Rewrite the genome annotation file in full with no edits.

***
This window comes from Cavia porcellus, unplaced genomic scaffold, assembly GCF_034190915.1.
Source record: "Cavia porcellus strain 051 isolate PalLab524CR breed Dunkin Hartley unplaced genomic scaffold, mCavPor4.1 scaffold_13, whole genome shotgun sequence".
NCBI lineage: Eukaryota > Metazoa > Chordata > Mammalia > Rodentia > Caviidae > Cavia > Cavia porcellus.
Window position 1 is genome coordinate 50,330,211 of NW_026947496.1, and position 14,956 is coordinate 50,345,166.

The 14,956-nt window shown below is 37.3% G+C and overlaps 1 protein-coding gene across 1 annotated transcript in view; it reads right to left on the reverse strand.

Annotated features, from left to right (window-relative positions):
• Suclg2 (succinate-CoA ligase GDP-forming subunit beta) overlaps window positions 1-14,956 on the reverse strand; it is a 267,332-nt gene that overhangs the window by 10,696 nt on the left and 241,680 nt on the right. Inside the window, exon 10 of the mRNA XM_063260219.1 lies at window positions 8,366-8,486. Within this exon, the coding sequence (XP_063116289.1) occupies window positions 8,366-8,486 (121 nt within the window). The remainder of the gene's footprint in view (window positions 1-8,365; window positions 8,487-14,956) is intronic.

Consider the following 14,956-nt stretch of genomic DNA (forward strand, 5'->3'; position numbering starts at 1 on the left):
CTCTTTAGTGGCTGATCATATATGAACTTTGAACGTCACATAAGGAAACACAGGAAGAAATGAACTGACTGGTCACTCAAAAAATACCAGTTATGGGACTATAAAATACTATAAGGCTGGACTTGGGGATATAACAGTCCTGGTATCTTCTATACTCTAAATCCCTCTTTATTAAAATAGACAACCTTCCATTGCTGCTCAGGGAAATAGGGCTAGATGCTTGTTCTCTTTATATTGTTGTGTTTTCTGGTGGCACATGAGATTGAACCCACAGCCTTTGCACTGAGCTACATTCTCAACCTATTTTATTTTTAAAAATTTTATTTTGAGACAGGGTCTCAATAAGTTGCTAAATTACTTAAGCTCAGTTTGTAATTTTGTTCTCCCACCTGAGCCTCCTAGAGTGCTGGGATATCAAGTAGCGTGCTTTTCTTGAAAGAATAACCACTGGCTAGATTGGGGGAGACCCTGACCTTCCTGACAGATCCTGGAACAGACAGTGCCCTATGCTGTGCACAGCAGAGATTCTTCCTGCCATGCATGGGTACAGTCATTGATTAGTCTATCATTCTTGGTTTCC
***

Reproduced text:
This window comes from Cavia porcellus, unplaced genomic scaffold, assembly GCF_034190915.1.
Source record: "Cavia porcellus strain 051 isolate PalLab524CR breed Dunkin Hartley unplaced genomic scaffold, mCavPor4.1 scaffold_13, whole genome shotgun sequence".
NCBI lineage: Eukaryota > Metazoa > Chordata > Mammalia > Rodentia > Caviidae > Cavia > Cavia porcellus.
Window position 1 is genome coordinate 50,330,211 of NW_026947496.1, and position 14,956 is coordinate 50,345,166.

The 14,956-nt window shown below is 37.3% G+C and overlaps 1 protein-coding gene across 1 annotated transcript in view; it reads right to left on the reverse strand.

Annotated features, from left to right (window-relative positions):
• Suclg2 (succinate-CoA ligase GDP-forming subunit beta) overlaps window positions 1-14,956 on the reverse strand; it is a 267,332-nt gene that overhangs the window by 10,696 nt on the left and 241,680 nt on the right. Inside the window, exon 10 of the mRNA XM_063260219.1 lies at window positions 8,366-8,486. Within this exon, the coding sequence (XP_063116289.1) occupies window positions 8,366-8,486 (121 nt within the window). The remainder of the gene's footprint in view (window positions 1-8,365; window positions 8,487-14,956) is intronic.

Consider the following 14,956-nt stretch of genomic DNA (forward strand, 5'->3'; position numbering starts at 1 on the left):
CTCTTTAGTGGCTGATCATATATGAACTTTGAACGTCACATAAGGAAACACAGGAAGAAATGAACTGACTGGTCACTCAAAAAATACCAGTTATGGGACTATAAAATACTATAAGGCTGGACTTGGGGATATAACAGTCCTGGTATCTTCTATACTCTAAATCCCTCTTTATTAAAATAGACAACCTTCCATTGCTGCTCAGGGAAATAGGGCTAGATGCTTGTTCTCTTTATATTGTTGTGTTTTCTGGTGGCACATGAGATTGAACCCACAGCCTTTGCACTGAGCTACATTCTCAACCTATTTTATTTTTAAAAATTTTATTTTGAGACAGGGTCTCAATAAGTTGCTAAATTACTTAAGCTCAGTTTGTAATTTTGTTCTCCCACCTGAGCCTCCTAGAGTGCTGGGATATCAAGTAGCGTGCTTTTCTTGAAAGAATAACCACTGGCTAGATTGGGGGAGACCCTGACCTTCCTGACAGATCCTGGAACAGACAGTGCCCTATGCTGTGCACAGCAGAGATTCTTCCTGCCATGCATGGGTACAGTCATTGATTAGTCTATCATTCTTGGTTTCC